GT Voice: Will CPTPP expansion affect global trade pattern?
Published: Jun 22, 2021 08:12 PM
Illustration: Tang Tengfei/GT

Illustration: Tang Tengfei/GT

The UK reportedly started on Tuesday the formal negotiations to join the Comprehensive and Progressive Agreement for Trans-Pacific Partnership (CPTPP), an 11-nation trading bloc in the Asia-Pacific region.

UK International Trade Secretary Liz Truss touted joining the CPTPP as a "glittering post-Brexit" prize in a statement, noting that "This part of the world is where Britain's greatest opportunities lie," according to media reports.

Since leaving the EU, Britain has been actively seeking to build its own trade network and made no secret of its intention to pivot its trade interests toward the Asia-Pacific region. 

Many view joining the CPTPP as a crucial step in Britain's new trade vision, since a successful inclusion to the CPTPP will enable the UK easier access to the world's fastest growing economic region.

While some may argue that the CPTPP is unlikely to boost Britain's exports due to the lack of trade complementarities between the UK and CPTPP member countries, still the move by the UK represents a welcome trial that may contribute to a new international trade pattern coming into being as a result of strengthened interactions between European countries and Asian supply chains.

The opportunity behind such possibility is just as important for the CPTPP. Since the establishment of the CPTPP, its expansion of membership has attracted great attention and interests. This is because although the CPTPP has been considered as a higher standard free trade agreement with high level free trade rules, its limited economic and trade capacity has had many doubt how much of a role the trade pact could play in facilitating regional economic integration.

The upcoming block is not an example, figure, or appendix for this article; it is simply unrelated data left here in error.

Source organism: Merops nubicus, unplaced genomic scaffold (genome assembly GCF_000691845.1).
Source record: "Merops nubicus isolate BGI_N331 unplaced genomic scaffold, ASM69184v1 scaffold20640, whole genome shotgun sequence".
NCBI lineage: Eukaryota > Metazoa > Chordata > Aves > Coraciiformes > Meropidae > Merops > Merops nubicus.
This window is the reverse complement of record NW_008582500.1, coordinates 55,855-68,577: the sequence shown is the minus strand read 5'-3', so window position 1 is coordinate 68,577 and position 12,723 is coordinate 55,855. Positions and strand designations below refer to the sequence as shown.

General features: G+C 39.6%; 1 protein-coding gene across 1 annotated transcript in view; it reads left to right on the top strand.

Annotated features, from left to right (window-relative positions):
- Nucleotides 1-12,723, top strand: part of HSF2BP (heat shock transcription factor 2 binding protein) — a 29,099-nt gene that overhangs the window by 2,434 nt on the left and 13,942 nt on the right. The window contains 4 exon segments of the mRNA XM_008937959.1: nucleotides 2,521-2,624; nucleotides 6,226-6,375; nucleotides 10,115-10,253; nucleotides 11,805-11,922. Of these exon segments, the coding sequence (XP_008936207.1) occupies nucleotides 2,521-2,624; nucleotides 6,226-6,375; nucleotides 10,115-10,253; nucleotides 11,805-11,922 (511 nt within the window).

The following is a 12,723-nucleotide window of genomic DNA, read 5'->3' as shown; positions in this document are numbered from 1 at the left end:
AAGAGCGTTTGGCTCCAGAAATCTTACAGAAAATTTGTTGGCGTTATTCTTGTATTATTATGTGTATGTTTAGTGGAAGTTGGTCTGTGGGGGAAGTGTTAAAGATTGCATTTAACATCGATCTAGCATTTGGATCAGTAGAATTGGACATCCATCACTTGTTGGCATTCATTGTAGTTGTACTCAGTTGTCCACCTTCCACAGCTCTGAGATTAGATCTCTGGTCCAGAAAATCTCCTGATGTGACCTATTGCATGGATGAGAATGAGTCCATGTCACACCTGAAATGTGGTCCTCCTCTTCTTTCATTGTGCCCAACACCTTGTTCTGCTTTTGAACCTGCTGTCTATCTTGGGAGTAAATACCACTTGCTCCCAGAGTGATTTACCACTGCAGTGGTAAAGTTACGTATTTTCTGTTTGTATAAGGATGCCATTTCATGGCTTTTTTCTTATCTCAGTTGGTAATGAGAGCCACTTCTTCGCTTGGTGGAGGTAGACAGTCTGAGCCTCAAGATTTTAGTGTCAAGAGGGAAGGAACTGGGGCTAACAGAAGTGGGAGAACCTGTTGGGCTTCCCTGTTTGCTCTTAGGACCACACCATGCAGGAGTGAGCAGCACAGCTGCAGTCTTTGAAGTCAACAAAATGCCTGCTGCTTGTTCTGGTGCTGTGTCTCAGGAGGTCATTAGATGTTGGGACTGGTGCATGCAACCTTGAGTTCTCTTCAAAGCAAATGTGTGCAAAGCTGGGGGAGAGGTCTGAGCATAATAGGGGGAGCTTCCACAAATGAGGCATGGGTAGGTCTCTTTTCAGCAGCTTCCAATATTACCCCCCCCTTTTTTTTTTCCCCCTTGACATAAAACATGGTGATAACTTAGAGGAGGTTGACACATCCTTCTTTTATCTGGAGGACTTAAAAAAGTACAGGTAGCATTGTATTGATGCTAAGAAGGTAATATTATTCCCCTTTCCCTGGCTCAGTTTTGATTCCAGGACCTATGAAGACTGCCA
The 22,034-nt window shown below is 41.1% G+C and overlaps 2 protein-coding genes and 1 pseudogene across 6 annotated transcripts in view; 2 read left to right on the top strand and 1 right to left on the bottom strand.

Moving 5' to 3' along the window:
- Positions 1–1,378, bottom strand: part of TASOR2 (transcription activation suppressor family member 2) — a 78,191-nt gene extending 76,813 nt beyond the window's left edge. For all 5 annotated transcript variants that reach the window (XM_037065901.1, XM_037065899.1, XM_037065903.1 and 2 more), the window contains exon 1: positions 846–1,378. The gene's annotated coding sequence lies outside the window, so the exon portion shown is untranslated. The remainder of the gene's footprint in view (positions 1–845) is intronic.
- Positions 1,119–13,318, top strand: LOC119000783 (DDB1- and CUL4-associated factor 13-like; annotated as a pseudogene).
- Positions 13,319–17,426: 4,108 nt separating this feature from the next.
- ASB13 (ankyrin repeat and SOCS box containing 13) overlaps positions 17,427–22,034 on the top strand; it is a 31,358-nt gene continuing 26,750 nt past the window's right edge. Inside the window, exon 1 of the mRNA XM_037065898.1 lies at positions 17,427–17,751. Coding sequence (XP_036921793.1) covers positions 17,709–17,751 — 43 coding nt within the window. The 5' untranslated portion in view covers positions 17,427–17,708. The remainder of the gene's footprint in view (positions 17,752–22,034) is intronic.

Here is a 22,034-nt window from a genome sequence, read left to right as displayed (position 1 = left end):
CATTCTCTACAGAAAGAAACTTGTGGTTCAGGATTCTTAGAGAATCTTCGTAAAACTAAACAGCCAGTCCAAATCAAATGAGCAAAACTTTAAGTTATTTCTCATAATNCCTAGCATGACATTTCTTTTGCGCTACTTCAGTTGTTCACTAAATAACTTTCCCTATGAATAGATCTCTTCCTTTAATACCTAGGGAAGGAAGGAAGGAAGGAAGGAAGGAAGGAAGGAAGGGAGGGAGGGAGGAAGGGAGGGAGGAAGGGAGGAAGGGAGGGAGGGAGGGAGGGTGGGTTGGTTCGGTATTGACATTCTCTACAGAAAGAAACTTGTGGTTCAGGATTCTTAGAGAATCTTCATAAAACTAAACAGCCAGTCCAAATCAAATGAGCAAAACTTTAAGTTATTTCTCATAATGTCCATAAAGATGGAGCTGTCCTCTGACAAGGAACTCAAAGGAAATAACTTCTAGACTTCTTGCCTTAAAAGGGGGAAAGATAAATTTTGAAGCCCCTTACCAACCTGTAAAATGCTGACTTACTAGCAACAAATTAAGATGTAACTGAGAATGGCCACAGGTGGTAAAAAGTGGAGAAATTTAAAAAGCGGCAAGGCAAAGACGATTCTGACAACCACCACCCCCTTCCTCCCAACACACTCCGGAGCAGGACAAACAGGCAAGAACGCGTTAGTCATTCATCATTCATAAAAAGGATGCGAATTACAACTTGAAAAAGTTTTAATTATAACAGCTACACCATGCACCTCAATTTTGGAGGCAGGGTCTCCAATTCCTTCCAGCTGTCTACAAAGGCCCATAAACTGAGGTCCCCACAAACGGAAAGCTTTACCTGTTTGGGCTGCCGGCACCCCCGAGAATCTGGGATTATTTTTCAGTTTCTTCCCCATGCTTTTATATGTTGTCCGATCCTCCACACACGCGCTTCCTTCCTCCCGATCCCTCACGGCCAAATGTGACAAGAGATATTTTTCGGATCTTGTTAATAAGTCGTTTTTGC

The original Trans-Pacific Partnership (TPP), which never came into effect due to the US withdrawal, was intended to represent 40 percent of the global economy, while the CPTPP is equivalent to about 13 percent of global GDP and around 14 percent of world trade.

After losing the massive American market, the CPTPP has been under pressure to prove its trade potential to the world. So expanding the trade pact by including new members will not only open up new market opportunities for existing members, but will also enhance the economic status of the pact.

As such, the negotiations between the UK, a major economy, and the CPTPP are expected to be closely watched by other parties for clues as to their criteria for new members and the consequent impact on global trade patterns.

As long as the CPTPP doesn't revert to resembling geopolitical game, a pragmatic approach to expansion is bound to attract more interests from other countries in the future. Fundamentally speaking, how to generate momentum for the CPTPP advancing the integration of regional economic and trade cooperation is the real issue that member states need to focus on.

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